Europe Market Report for Bone Anchored Hearing Systems 2016 - MedCore
Patients with conductive and mixed hearing loss are the primary candidates for bone-anchored hearing aids; this includes patients with chronic inflammation or infection of the ear canal which prevents the use of standard hearing aids, patients with conditions which have led to malformation of the ear canal, patients with single-sided deafness, patients with a bilateral conductive loss due to ossicular disease and patients who have malformed or absent outer ear and ear canals.
A few BAHA manufacturers now use a snap-lock mechanism where the BAHA unit can be clipped onto the implanted abutment; the mechanism serves as a safety feature which helps prevent damage to the surrounding tissue or the bone. The titanium implant component of the device is screwed into the bone through the skin. This creates an open wound, which is a constant risk for infection. Mitigating this risk requires daily care and the use of a topical antibiotic. A prospective patient can test the BAHA device prior to undergoing surgery by wearing a steel band over their ear, which presses against the side of the patient’s skull.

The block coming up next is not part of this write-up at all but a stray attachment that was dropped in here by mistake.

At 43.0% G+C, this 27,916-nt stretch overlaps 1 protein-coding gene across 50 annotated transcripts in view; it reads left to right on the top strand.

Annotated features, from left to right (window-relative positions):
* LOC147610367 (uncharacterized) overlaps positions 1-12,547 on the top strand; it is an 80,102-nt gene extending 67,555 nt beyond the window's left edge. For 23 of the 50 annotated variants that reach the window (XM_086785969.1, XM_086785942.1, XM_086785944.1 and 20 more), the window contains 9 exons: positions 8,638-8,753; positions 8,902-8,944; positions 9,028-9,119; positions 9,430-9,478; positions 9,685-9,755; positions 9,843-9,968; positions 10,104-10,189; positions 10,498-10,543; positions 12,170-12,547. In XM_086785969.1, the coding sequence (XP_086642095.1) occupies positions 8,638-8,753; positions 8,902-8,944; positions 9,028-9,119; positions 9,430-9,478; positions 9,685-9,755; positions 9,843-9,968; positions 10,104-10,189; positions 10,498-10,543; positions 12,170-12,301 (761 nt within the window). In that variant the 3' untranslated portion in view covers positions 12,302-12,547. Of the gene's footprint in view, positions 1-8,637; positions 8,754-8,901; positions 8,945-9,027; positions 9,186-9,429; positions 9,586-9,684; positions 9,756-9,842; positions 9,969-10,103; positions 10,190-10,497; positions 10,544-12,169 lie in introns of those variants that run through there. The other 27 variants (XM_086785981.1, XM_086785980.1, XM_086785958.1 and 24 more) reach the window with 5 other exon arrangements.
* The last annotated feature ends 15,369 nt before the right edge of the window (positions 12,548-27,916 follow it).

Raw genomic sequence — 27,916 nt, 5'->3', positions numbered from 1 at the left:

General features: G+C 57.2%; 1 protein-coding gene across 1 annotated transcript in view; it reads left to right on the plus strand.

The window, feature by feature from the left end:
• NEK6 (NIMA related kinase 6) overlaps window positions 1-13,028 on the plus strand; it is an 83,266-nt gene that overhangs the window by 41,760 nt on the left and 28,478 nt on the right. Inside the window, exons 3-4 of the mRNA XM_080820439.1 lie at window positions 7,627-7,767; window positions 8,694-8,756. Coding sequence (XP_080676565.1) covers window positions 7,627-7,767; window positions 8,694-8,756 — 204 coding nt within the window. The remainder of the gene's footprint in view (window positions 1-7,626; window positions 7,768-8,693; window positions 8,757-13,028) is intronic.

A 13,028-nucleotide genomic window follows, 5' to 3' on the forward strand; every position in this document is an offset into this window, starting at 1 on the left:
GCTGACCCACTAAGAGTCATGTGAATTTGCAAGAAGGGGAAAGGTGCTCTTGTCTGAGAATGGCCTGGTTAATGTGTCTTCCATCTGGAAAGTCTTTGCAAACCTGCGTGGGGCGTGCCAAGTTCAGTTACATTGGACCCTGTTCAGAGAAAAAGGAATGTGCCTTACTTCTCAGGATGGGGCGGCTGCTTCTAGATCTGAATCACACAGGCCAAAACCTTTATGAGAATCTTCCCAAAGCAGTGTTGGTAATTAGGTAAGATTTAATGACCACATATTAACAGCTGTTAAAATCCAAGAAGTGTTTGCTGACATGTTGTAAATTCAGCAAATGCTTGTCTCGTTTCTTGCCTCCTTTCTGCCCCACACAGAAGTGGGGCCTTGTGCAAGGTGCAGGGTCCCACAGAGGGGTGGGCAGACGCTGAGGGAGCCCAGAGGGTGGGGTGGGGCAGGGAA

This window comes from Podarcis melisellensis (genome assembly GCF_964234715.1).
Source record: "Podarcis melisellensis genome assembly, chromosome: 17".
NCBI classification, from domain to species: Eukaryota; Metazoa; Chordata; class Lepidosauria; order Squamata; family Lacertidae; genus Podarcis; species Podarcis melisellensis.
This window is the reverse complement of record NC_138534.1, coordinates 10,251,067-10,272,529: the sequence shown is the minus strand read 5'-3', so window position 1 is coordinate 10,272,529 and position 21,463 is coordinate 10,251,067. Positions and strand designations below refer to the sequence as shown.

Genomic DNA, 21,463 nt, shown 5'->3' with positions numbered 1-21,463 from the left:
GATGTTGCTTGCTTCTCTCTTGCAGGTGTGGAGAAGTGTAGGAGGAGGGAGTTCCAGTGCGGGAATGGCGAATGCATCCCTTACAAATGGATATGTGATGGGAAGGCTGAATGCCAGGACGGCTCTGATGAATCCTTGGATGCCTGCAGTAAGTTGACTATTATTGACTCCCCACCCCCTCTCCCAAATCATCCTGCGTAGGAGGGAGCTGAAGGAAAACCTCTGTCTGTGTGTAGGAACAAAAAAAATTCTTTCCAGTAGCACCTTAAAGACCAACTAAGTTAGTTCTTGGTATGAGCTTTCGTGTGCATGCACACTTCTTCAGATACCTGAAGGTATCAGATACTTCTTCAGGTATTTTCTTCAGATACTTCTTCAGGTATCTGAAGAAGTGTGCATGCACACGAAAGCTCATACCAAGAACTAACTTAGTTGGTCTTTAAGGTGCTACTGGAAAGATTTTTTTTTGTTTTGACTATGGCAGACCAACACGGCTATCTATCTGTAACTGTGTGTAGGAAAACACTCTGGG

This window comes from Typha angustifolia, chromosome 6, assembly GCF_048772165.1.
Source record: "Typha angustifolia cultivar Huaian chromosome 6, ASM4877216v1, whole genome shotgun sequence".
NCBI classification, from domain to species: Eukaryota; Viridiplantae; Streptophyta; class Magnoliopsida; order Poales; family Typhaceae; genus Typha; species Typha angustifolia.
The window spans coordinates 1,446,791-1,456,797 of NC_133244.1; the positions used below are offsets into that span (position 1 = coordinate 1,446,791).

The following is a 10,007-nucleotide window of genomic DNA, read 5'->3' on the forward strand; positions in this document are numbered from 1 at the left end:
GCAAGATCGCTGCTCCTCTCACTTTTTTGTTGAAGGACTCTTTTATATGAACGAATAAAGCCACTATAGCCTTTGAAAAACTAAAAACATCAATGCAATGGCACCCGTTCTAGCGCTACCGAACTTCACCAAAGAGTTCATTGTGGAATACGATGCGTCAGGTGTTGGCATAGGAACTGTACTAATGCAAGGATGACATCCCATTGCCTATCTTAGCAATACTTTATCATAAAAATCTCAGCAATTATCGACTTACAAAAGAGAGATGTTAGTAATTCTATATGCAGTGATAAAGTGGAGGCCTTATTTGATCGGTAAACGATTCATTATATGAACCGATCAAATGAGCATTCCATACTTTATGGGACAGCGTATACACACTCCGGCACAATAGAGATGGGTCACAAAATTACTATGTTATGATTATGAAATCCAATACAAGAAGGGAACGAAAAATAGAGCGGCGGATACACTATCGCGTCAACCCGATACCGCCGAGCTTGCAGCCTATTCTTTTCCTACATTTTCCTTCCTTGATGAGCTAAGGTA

A bone-anchored hearing aid (BAHA) is a surgically implanted device designed to treat hearing loss by transmitting the sounds it receives through direct bone conduction to the nerve fibers of the inner ear. The device consists of an externally worn receiver and sound processor, which resembles a standard behind-the-ear hearing aid, and an external abutment that vibrates a titanium implant. The hearing aid is operational once the titanium fixture bonds with the surrounding tissue (osseointegration). This process usually takes two to six months from when the device has been implanted, but has been dramatically reduced by Oticon’s new minimally invasive surgical procedure.